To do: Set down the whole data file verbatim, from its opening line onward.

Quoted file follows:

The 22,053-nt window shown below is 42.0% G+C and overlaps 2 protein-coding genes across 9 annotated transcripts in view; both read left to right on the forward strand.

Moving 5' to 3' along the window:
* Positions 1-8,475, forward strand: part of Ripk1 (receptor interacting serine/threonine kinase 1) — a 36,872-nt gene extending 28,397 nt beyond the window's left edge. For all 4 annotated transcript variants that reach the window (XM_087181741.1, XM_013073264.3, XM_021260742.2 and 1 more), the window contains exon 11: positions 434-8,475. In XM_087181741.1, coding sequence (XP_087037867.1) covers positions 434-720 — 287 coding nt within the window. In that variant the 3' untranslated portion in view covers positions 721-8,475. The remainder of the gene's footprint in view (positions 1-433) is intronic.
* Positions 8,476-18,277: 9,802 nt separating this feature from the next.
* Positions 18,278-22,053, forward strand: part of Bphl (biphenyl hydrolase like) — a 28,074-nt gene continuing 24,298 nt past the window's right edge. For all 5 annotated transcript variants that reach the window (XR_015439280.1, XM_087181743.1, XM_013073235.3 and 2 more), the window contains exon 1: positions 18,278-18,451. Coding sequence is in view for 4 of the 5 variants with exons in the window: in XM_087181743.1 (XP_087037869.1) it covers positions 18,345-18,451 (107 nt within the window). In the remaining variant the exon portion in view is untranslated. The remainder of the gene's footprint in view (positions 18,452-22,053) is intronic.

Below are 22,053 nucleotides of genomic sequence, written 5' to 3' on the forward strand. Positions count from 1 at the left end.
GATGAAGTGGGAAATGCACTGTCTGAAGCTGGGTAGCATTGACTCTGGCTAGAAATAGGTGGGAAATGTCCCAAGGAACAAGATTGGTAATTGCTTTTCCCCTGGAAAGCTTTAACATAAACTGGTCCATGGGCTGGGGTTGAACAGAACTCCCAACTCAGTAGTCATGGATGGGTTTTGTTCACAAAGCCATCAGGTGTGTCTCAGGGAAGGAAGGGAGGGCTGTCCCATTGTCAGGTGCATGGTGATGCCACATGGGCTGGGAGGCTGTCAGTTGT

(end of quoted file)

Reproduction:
The 22,053-nt window shown below is 42.0% G+C and overlaps 2 protein-coding genes across 9 annotated transcripts in view; both read left to right on the forward strand.

Moving 5' to 3' along the window:
* Positions 1-8,475, forward strand: part of Ripk1 (receptor interacting serine/threonine kinase 1) — a 36,872-nt gene extending 28,397 nt beyond the window's left edge. For all 4 annotated transcript variants that reach the window (XM_087181741.1, XM_013073264.3, XM_021260742.2 and 1 more), the window contains exon 11: positions 434-8,475. In XM_087181741.1, coding sequence (XP_087037867.1) covers positions 434-720 — 287 coding nt within the window. In that variant the 3' untranslated portion in view covers positions 721-8,475. The remainder of the gene's footprint in view (positions 1-433) is intronic.
* Positions 8,476-18,277: 9,802 nt separating this feature from the next.
* Positions 18,278-22,053, forward strand: part of Bphl (biphenyl hydrolase like) — a 28,074-nt gene continuing 24,298 nt past the window's right edge. For all 5 annotated transcript variants that reach the window (XR_015439280.1, XM_087181743.1, XM_013073235.3 and 2 more), the window contains exon 1: positions 18,278-18,451. Coding sequence is in view for 4 of the 5 variants with exons in the window: in XM_087181743.1 (XP_087037869.1) it covers positions 18,345-18,451 (107 nt within the window). In the remaining variant the exon portion in view is untranslated. The remainder of the gene's footprint in view (positions 18,452-22,053) is intronic.

Below are 22,053 nucleotides of genomic sequence, written 5' to 3' on the forward strand. Positions count from 1 at the left end.
GATGAAGTGGGAAATGCACTGTCTGAAGCTGGGTAGCATTGACTCTGGCTAGAAATAGGTGGGAAATGTCCCAAGGAACAAGATTGGTAATTGCTTTTCCCCTGGAAAGCTTTAACATAAACTGGTCCATGGGCTGGGGTTGAACAGAACTCCCAACTCAGTAGTCATGGATGGGTTTTGTTCACAAAGCCATCAGGTGTGTCTCAGGGAAGGAAGGGAGGGCTGTCCCATTGTCAGGTGCATGGTGATGCCACATGGGCTGGGAGGCTGTCAGTTGT